‘Can I have the ‘skin-color’?’

Multilingual children may experience a reduced sense of belonging if the linguistic landscape of their school is not representative of their own linguistic and cultural resources. The linguistic landscape of a school refers to all the visible written signs and objects found inside a school, such as in the hallways and in classrooms. By enriching the linguistic landscape, the school could be a more inclusive place for multilingual children.

23 years ago, I was in group 2 of a Dutch elementary school. Together with a group of children I was coloring. ‘Can I have the skin-color?’ I asked a classmate. The classmate gave me the beige pencil.

Although my primary school had lots of children with diverse cultural backgrounds enrolled, it was natural for us children to give the beige pencil when a skin-colored pencil was asked for. Beige was after all the skin-color your saw in books and pictures around the school.

Sense of belonging

Children with a bi-cultural background can have the feeling of living in two worlds: the home culture, and the Dutch culture. Being part of two cultures can sometimes mean that you are able to speak two, or even three languages.

The languages you speak are part of your identity. You might like to read books in Dutch, but prefer watching your favorite Netflix show in Turkish. When one of the languages you speak or the cultural references you identify yourself with are excluded at school, you might feel that a part of your identity is not welcome there. So, you might feel you don’t belong there fully. A rich linguistic landscape at school offers multilingual children the opportunity to show and explore their whole identity.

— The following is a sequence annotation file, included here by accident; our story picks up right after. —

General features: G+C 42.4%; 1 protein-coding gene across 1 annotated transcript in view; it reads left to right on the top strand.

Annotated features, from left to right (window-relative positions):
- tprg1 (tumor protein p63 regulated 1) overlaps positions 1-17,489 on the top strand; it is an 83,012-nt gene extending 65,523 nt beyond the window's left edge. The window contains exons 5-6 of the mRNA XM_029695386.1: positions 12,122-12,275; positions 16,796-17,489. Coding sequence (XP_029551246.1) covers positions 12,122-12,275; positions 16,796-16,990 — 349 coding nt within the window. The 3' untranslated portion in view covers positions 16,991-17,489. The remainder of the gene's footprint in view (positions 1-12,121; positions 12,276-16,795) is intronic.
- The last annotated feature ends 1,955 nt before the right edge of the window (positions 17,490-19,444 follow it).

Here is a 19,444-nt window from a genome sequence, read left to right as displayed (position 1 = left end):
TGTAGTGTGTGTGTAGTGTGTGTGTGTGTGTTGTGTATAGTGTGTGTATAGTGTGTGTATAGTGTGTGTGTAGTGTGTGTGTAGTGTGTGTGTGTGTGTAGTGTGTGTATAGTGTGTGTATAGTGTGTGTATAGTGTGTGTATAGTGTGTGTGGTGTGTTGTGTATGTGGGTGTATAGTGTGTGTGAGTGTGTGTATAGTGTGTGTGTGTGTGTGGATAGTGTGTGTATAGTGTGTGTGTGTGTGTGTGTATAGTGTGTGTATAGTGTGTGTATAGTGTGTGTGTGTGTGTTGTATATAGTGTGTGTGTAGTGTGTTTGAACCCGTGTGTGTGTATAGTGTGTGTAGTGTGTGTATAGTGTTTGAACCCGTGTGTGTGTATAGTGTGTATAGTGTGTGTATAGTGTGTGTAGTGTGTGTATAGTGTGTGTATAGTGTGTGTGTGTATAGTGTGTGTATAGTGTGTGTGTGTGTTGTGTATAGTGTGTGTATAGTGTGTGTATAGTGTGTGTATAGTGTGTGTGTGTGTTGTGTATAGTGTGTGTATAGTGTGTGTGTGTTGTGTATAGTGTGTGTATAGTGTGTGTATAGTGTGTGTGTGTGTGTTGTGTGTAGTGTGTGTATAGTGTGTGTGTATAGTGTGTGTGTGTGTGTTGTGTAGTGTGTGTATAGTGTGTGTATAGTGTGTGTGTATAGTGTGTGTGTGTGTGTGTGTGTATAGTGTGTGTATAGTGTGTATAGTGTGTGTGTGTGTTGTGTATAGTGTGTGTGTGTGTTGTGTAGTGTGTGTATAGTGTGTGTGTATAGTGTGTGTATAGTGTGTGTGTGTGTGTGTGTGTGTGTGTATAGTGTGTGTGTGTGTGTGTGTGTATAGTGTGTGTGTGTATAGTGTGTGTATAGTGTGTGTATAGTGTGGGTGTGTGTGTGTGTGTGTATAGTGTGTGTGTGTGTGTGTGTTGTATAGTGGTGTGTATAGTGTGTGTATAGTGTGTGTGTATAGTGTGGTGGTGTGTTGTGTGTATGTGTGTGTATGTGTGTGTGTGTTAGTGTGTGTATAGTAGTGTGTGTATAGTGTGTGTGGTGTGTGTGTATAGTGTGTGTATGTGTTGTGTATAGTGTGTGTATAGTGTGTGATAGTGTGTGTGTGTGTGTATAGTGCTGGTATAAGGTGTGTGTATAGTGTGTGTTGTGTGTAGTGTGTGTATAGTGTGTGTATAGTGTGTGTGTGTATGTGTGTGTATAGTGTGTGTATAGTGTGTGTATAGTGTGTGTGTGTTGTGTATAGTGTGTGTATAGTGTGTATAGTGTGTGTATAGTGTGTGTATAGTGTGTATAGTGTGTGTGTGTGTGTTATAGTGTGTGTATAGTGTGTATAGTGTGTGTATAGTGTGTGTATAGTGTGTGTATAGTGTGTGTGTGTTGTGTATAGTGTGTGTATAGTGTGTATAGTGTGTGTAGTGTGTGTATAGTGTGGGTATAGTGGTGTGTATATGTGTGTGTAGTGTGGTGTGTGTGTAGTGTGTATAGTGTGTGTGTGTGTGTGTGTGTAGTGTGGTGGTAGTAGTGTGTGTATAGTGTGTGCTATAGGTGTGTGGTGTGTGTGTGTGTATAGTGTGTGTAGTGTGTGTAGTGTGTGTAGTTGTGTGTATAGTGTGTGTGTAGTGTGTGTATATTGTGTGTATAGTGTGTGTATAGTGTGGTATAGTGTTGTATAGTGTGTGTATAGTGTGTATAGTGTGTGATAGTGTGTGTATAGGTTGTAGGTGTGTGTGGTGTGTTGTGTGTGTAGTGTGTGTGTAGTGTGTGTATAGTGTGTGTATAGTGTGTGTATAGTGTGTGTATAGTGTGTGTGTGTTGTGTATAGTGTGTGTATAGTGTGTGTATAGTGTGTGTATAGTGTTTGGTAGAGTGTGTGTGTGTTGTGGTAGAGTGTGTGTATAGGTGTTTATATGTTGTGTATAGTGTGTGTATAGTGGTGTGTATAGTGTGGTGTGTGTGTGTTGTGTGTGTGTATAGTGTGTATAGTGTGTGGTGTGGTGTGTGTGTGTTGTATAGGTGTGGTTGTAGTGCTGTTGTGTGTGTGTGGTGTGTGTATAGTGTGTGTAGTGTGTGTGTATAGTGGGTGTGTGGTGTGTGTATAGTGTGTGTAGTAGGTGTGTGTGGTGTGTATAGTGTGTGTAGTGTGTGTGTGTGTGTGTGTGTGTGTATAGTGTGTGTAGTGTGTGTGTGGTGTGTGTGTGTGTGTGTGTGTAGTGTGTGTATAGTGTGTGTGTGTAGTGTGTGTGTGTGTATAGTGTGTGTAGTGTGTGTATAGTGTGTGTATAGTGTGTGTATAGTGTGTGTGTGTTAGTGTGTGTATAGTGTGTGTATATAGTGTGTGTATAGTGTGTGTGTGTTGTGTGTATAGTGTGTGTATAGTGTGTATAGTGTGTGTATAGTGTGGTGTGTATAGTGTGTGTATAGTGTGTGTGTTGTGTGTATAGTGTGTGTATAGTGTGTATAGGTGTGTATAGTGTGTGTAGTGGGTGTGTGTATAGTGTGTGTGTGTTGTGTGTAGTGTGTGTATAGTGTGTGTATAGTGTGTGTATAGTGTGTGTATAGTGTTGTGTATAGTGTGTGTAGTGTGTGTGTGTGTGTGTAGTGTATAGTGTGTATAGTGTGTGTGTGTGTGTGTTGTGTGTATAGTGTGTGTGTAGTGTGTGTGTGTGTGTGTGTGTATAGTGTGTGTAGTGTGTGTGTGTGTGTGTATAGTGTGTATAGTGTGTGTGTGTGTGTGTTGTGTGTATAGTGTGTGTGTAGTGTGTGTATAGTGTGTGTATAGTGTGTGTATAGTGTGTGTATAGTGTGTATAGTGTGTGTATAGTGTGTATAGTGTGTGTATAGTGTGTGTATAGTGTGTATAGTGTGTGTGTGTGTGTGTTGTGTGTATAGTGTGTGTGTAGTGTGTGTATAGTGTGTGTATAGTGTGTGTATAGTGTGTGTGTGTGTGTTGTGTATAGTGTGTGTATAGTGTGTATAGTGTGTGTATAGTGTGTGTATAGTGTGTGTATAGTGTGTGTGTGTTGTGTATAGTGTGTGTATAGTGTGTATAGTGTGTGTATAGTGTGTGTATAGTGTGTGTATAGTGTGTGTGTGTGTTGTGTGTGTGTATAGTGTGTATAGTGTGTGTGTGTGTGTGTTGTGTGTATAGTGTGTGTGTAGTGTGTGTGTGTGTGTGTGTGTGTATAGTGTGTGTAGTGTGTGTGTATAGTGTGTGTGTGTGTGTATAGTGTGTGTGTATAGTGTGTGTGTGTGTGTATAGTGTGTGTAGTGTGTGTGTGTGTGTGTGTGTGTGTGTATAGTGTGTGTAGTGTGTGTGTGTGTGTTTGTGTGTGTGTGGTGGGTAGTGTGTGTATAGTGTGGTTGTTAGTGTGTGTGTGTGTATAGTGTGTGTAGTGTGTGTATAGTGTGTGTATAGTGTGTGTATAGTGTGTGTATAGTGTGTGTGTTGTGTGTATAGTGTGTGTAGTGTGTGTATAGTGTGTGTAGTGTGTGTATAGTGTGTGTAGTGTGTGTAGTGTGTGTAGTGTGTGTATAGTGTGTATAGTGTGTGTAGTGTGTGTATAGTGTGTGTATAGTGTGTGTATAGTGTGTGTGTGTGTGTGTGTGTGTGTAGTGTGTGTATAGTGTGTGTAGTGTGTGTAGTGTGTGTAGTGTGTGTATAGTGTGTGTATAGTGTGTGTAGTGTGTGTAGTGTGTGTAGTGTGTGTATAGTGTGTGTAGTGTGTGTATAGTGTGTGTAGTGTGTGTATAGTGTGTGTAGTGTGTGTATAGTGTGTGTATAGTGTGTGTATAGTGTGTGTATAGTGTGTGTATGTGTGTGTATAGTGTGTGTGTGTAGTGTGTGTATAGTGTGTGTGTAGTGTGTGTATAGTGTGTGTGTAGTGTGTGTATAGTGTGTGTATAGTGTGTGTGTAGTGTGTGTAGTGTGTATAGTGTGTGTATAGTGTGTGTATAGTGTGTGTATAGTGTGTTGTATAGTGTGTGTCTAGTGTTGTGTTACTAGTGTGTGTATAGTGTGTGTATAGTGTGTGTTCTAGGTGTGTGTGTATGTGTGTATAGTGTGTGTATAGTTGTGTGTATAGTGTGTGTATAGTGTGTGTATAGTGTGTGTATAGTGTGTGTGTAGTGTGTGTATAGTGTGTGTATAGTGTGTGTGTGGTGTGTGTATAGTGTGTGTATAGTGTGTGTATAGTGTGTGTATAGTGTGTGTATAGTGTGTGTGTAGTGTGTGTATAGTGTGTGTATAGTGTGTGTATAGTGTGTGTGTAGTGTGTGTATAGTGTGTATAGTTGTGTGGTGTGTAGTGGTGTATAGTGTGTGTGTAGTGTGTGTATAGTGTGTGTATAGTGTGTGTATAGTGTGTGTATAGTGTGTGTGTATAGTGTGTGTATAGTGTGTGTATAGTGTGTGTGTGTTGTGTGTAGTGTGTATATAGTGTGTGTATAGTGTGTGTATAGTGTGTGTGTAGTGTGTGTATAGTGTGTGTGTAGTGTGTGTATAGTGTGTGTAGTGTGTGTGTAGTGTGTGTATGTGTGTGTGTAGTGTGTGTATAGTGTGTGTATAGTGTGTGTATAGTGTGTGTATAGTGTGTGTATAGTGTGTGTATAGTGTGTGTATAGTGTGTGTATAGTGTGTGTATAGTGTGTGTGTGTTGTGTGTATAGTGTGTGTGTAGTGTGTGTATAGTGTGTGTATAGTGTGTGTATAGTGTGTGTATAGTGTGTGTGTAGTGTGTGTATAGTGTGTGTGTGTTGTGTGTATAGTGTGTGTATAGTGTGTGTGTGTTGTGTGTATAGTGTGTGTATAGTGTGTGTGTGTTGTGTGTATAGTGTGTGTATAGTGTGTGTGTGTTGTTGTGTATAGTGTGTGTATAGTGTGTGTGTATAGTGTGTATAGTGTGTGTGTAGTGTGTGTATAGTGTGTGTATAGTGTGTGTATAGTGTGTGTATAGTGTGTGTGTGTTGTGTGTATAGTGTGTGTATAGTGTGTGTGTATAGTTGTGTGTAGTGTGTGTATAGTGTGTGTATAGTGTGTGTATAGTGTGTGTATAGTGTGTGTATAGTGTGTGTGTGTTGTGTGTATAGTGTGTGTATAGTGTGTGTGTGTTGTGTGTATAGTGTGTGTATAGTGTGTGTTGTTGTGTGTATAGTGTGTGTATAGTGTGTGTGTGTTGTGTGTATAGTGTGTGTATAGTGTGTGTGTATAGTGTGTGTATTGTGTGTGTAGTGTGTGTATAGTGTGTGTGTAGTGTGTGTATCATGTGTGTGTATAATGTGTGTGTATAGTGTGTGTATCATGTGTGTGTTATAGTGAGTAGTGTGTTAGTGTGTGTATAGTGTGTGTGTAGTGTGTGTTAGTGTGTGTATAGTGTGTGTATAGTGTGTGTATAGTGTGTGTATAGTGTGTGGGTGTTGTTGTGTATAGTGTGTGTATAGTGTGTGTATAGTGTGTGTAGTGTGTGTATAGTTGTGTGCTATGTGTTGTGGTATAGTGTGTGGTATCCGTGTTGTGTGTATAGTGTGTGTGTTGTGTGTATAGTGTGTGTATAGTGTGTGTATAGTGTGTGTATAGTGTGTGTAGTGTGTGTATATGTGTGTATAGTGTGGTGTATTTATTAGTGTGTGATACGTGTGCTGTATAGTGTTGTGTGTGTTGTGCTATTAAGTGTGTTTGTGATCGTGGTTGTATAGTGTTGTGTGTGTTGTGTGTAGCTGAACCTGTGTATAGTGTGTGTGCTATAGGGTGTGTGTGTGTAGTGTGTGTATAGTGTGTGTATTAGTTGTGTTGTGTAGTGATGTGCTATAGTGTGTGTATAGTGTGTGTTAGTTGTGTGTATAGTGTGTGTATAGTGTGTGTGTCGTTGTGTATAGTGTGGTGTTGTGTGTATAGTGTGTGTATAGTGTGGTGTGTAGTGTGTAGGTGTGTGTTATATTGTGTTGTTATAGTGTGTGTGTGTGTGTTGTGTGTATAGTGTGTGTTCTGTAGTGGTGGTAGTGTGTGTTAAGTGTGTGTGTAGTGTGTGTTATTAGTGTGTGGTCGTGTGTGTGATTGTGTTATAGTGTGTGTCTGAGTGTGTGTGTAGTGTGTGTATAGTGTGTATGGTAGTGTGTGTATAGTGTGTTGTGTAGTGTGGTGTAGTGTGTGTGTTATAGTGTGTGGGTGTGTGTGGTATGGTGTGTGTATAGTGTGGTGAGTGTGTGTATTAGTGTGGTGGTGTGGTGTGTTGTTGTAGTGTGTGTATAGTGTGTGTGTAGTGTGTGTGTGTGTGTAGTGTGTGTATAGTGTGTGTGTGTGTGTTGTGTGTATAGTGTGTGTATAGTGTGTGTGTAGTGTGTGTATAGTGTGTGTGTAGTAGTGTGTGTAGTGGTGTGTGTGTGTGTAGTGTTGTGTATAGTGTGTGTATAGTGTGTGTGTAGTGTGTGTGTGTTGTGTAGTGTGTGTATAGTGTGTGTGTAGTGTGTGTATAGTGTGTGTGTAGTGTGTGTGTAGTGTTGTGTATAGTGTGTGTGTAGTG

A rich linguistic landscape

Recently I walked around a school that was part of an asylum center. At the entrance, the word ‘welcome’ was written in different languages. Also, in the hallway I found a world map full of little dots. The dots pointed out where all the children came from. Lastly, I saw a door full of stories the children had written. These stories were memories they had of their countries of origin.

Within the asylum center school, lots of different cultures and languages were visible around the hallways and classrooms. The rich linguistic landscape that was visible there could serve as a good example for Dutch primary schools with a high percentage of multilingual children. By offering a rich linguistic landscape, schools can help children explore and show their true identity.

-Cudi Gölpinar | Intern, subproject ‘School‘.

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